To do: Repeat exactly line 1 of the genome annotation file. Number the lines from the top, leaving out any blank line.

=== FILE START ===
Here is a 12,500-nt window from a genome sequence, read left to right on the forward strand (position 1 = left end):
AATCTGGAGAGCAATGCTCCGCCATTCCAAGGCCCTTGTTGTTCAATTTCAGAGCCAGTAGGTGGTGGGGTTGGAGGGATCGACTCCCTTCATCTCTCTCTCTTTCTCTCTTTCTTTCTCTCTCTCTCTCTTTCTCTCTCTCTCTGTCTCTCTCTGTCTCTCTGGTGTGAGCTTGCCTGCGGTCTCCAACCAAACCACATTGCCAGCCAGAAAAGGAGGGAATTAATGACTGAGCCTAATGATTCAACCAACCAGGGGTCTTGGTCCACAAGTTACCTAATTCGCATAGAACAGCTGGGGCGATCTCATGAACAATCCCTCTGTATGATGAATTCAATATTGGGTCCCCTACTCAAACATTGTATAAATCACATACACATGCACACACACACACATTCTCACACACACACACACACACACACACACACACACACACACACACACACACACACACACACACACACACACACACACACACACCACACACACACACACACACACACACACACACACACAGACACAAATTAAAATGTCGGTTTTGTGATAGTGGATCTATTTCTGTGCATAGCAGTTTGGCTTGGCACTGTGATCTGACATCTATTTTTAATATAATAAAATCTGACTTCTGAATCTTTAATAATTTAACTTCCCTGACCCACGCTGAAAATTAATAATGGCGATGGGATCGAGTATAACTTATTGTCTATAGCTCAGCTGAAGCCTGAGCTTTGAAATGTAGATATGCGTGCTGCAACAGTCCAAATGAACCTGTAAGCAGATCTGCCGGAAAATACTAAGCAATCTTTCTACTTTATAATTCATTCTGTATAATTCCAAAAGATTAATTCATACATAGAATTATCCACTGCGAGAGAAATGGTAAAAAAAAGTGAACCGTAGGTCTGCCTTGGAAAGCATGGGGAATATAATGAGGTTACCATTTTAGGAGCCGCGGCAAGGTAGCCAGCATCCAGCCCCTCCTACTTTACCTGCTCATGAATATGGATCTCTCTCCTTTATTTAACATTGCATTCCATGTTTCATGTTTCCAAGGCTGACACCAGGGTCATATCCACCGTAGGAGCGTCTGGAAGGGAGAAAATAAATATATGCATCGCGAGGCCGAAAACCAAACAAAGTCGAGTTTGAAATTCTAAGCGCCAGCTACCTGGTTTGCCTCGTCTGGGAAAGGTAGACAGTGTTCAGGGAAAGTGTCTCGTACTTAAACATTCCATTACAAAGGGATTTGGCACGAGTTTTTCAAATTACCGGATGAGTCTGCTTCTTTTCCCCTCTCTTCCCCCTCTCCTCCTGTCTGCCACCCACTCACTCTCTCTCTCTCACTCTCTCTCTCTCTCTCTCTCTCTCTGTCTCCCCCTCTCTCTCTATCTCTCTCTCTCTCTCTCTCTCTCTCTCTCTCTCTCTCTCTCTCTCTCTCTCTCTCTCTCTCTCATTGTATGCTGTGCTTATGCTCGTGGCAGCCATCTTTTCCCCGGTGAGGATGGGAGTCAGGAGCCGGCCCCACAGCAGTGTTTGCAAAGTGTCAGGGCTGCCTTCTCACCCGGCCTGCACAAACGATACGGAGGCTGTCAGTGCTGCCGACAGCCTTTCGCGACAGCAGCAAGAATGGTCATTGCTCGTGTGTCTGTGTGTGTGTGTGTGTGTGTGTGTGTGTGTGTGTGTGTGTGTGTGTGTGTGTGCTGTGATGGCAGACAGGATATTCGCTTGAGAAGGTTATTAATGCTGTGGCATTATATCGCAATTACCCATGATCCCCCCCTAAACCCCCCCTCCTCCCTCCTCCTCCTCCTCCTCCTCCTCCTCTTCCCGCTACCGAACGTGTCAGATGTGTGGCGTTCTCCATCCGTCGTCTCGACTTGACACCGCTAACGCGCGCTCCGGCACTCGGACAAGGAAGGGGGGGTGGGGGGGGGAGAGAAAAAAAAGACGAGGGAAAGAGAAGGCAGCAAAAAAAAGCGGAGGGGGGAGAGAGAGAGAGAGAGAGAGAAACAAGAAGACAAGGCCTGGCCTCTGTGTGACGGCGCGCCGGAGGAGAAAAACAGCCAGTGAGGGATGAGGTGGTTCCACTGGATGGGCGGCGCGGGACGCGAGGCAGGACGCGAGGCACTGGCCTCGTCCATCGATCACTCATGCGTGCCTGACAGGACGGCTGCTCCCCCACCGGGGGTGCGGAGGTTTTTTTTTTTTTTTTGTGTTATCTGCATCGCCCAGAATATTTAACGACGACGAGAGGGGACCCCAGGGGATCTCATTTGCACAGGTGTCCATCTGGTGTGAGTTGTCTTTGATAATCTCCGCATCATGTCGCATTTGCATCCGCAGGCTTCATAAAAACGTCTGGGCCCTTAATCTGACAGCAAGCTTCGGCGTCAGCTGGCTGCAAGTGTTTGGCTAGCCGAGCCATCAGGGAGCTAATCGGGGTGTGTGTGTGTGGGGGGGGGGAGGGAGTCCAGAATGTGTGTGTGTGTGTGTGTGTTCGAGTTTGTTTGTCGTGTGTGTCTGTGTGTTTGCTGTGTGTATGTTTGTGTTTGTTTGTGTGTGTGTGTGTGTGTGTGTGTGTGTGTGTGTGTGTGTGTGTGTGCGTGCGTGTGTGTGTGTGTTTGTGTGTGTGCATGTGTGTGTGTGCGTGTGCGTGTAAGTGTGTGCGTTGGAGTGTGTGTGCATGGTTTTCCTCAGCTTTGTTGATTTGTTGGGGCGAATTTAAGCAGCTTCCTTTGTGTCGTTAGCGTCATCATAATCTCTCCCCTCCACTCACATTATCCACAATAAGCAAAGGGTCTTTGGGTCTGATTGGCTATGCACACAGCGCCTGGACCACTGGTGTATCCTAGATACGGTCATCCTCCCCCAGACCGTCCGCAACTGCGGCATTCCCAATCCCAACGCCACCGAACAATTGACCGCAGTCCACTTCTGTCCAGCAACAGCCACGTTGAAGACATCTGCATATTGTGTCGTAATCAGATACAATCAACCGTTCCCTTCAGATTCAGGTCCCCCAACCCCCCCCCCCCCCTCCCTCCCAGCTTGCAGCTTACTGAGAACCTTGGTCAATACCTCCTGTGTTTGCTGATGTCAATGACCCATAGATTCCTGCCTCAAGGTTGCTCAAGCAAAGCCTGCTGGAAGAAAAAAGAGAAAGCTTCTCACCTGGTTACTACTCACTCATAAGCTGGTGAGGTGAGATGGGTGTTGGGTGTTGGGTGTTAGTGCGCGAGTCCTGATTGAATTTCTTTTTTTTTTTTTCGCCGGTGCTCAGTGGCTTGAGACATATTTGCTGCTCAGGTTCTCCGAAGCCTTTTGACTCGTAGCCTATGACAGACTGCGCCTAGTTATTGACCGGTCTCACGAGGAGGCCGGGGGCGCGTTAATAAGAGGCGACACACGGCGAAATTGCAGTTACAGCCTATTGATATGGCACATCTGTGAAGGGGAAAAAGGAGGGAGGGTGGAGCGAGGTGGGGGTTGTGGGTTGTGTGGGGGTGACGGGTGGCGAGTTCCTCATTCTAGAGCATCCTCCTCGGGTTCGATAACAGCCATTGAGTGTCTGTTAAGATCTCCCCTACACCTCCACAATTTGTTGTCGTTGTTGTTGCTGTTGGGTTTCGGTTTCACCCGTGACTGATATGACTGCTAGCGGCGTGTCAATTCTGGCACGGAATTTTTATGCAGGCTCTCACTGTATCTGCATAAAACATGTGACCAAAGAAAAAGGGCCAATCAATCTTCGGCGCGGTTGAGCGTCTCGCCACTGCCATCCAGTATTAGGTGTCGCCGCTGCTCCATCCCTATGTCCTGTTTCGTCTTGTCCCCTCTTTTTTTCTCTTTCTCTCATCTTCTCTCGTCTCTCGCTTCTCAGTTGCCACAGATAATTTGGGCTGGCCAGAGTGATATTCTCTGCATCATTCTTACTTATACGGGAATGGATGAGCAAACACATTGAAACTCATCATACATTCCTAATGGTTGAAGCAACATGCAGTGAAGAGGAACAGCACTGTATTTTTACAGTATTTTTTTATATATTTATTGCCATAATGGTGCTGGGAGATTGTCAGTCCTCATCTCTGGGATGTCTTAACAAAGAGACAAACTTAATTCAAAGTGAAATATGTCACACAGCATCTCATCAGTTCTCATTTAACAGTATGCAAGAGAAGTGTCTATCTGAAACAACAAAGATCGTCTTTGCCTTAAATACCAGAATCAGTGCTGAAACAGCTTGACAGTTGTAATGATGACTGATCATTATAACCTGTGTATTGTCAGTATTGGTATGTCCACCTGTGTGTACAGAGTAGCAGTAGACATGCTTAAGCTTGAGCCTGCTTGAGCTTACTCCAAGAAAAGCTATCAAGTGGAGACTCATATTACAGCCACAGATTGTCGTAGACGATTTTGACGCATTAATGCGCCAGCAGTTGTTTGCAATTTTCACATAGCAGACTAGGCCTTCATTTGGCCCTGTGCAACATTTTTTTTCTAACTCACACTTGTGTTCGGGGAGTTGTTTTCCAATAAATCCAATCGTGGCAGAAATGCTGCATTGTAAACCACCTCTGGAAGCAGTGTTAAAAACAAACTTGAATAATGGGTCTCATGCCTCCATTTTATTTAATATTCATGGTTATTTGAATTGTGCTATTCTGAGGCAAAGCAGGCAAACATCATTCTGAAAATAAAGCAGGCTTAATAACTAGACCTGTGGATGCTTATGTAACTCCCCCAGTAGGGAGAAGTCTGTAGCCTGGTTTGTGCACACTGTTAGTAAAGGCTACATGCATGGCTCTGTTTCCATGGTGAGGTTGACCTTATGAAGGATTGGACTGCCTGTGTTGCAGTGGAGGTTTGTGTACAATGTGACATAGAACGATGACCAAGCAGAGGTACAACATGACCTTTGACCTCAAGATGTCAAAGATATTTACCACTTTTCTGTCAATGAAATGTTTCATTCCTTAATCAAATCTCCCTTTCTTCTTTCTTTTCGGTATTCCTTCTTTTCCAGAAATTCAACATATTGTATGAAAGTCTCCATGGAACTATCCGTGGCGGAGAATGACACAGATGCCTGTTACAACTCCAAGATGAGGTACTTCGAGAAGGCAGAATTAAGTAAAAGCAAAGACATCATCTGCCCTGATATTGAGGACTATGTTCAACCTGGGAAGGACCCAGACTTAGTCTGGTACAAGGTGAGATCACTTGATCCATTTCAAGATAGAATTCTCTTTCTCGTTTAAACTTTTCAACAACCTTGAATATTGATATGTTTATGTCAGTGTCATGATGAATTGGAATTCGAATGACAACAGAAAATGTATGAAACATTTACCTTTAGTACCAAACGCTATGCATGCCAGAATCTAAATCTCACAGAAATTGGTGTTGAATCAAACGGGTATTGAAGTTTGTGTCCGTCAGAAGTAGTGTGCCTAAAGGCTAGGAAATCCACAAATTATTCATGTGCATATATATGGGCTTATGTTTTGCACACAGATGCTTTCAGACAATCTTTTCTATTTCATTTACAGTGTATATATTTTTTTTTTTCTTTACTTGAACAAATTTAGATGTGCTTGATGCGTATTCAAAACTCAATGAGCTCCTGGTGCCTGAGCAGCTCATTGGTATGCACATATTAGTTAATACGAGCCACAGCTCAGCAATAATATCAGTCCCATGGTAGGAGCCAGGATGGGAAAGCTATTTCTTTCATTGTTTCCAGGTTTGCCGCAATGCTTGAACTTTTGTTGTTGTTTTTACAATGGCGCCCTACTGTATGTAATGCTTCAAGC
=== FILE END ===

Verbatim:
Here is a 12,500-nt window from a genome sequence, read left to right on the forward strand (position 1 = left end):